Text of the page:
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MyMonero: Lightweight XMR Wallet for Windows/Linux/MacOS/IOS/Android

MyMonero Wallet – the easiest way to use the next-generation private digital currency Monero, providing the best combination of security, convenience and features. Previously, using Monero was difficult because of a command-line-only wallet. Monero has also released an excellent full-node GUI wallet. However, if you don’t want to run a full node, you can use the MyMonero online wallet, which was developed with the help of the Monero core team and is run by Riccardo “fluffypony” Spagni, a member of the Monero core team.

Download for Mac, Windows, Linux, Android and iOS, or use web wallet for quick access.

Monero XMR

Monero was launched in April 2014. It was an honest, pre-announced launch of the CryptoNote reference code. There was no pre-mining or instagramming, and no part of the reward for the block goes to development. See the original thread at Bitcointalk here. The founder, thankful_for_today, proposed some controversial changes that the community disagreed with. Disagreement ensued and the core Monero team forked the project and the community followed the new core team. This core team has been providing oversight ever since.

Several major improvements have been made to Monero since launch. Blockchain has been switched to a different database structure for greater efficiency and flexibility, minimum ring signature sizes have been set so that all transactions are private by mandate, and RingCT has been implemented to hide transaction amounts. Almost all of the enhancements provided increased security or privacy, or made it easier to use. Monero continues to evolve, putting privacy and security first and ease of use and efficiency second.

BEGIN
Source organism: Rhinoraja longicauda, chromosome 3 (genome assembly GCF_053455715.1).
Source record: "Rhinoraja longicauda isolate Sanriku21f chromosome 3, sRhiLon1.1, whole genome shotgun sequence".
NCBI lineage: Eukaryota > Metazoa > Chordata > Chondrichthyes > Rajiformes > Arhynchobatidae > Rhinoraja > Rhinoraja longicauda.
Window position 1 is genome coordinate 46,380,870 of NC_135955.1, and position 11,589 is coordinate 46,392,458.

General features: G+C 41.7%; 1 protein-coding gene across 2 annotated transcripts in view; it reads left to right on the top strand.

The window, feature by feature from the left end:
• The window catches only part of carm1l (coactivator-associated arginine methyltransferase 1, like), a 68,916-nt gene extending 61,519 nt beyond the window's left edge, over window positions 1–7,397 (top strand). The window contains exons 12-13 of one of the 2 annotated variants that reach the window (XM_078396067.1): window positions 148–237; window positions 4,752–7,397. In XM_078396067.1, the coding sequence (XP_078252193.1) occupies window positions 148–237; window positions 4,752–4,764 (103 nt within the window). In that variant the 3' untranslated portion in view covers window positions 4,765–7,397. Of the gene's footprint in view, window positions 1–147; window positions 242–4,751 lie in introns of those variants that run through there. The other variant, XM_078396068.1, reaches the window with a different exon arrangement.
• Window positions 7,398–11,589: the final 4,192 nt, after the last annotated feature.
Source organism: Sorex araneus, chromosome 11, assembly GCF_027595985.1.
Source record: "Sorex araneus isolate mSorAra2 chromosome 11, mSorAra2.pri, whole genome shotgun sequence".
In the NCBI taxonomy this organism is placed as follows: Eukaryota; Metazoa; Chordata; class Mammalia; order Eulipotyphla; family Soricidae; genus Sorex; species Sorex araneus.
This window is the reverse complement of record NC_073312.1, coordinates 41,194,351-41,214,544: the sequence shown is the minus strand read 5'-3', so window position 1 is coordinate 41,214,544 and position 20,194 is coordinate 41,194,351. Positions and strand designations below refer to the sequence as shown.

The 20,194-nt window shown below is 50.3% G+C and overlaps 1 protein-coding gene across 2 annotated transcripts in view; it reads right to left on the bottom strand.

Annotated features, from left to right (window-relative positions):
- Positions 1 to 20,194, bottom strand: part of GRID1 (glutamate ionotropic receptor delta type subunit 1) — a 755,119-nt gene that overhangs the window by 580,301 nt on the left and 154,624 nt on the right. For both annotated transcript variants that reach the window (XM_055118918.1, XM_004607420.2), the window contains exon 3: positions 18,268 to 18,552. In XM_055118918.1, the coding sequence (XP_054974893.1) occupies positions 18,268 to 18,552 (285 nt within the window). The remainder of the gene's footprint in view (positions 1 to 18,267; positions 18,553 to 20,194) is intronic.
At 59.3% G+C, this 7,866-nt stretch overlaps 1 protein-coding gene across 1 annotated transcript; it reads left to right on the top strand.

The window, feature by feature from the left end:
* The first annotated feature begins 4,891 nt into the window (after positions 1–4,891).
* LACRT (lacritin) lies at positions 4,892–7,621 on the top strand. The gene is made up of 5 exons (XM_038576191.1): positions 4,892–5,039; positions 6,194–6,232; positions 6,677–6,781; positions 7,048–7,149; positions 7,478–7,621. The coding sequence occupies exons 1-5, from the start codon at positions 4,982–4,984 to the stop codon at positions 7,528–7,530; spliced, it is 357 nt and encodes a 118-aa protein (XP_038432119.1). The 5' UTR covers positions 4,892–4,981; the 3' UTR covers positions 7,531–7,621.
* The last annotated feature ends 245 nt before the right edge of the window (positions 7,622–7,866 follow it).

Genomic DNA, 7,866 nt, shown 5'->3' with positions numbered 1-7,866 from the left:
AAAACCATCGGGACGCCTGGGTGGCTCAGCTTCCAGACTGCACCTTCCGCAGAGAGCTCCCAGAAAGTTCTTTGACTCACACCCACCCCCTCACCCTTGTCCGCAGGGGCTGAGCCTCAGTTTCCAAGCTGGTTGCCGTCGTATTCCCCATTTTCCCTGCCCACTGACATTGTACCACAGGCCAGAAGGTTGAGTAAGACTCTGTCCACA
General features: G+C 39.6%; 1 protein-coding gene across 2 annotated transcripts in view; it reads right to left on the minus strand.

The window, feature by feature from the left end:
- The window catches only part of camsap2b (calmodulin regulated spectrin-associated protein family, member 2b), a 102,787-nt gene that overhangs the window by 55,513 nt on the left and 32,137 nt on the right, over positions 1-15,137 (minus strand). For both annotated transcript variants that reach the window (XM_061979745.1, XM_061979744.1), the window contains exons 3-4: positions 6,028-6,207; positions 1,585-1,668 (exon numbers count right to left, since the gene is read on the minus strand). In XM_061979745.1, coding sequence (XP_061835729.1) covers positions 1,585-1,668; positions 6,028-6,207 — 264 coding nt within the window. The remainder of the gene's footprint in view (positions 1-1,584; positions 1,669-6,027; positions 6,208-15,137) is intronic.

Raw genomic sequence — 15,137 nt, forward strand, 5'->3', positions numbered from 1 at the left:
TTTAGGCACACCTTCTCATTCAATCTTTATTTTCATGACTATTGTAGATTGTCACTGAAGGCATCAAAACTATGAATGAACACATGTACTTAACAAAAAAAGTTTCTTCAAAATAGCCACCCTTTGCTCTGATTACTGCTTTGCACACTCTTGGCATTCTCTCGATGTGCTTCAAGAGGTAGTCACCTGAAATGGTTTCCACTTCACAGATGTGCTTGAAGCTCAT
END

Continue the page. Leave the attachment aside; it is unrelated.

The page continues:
How to use MyMonero?

First, download and run the file available for your Operating System or download an application from the Apple Store or Play Market for your iOS/Android device. If the desktop software doesn’t connect to the network, check your Antivirus settings, and add MyMonero as an exception. 

When the app is installed, you should set an account. Registration doesn’t require providing personal data. You just get a login key which is made up of 12 random word groups. Another key you get is a seed phrase. It is a mnemonic phrase, too. These keys should be written down. They are used to access the account from different devices. Also, a seed phrase is used to recover the access to the account if the private keys are lost. You will be asked to confirm that you have written down these phrases correctly. Apart from receiving the keys, you will be required to set the password. The last step before using the wallet is to choose the interface language. 

To sign in to your account you can use a login key, public key, Monero address, view keys or a spend key.

Each time you sign in, the account info page will display for you the balance, public key, and recent transactions. You won’t need to register an account and specify any personal details. When you open the app, you’ll be offered to choose from the options “Create New Wallet” or “Use Existing”.

Transferring coins To receive coins, extract your public address in the ‘Receive’ tab, either use a QR code. Send coins to this address from third-party service or share it with the person who is going to transfer your money.